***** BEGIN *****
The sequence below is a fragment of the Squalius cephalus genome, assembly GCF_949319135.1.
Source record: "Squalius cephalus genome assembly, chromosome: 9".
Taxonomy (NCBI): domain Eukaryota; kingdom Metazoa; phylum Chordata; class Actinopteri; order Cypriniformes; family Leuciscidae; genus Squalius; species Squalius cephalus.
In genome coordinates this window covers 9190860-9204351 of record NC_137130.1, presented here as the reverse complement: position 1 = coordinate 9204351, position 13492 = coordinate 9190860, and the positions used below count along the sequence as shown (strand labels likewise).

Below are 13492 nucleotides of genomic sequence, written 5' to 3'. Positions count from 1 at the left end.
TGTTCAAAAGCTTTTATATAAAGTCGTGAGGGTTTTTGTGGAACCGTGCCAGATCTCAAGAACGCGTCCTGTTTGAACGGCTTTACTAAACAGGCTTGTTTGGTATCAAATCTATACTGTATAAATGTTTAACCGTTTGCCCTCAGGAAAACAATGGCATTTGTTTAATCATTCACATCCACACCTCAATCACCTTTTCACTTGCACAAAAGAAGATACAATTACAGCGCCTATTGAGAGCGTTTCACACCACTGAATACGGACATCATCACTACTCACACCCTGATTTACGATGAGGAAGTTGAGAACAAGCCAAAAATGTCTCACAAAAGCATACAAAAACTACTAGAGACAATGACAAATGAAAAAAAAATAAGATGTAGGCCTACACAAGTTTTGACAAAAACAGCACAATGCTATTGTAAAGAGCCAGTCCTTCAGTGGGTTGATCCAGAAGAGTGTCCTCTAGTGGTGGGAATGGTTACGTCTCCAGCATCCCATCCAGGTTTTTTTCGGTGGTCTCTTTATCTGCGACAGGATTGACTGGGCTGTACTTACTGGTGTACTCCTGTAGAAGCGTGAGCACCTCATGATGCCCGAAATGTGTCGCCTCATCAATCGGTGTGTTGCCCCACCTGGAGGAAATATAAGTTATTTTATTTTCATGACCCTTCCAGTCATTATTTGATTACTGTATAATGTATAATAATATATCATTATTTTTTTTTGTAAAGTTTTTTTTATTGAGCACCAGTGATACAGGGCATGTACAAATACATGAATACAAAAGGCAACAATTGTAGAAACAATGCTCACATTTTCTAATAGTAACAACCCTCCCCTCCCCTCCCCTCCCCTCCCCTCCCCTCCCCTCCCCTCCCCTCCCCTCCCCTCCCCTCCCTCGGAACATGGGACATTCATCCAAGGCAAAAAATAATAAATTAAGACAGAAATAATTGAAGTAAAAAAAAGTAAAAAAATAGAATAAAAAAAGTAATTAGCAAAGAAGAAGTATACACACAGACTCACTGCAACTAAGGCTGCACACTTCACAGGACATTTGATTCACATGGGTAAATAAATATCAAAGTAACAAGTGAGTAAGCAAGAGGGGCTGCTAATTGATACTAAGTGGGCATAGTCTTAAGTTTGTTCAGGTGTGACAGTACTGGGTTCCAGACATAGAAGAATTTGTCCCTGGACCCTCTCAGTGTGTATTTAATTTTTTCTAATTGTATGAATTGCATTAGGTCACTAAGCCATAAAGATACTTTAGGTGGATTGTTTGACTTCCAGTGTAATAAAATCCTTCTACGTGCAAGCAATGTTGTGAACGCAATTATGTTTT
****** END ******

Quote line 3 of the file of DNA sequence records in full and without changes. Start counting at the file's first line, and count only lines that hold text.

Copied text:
Taxonomy (NCBI): domain Eukaryota; kingdom Metazoa; phylum Chordata; class Actinopteri; order Cypriniformes; family Leuciscidae; genus Squalius; species Squalius cephalus.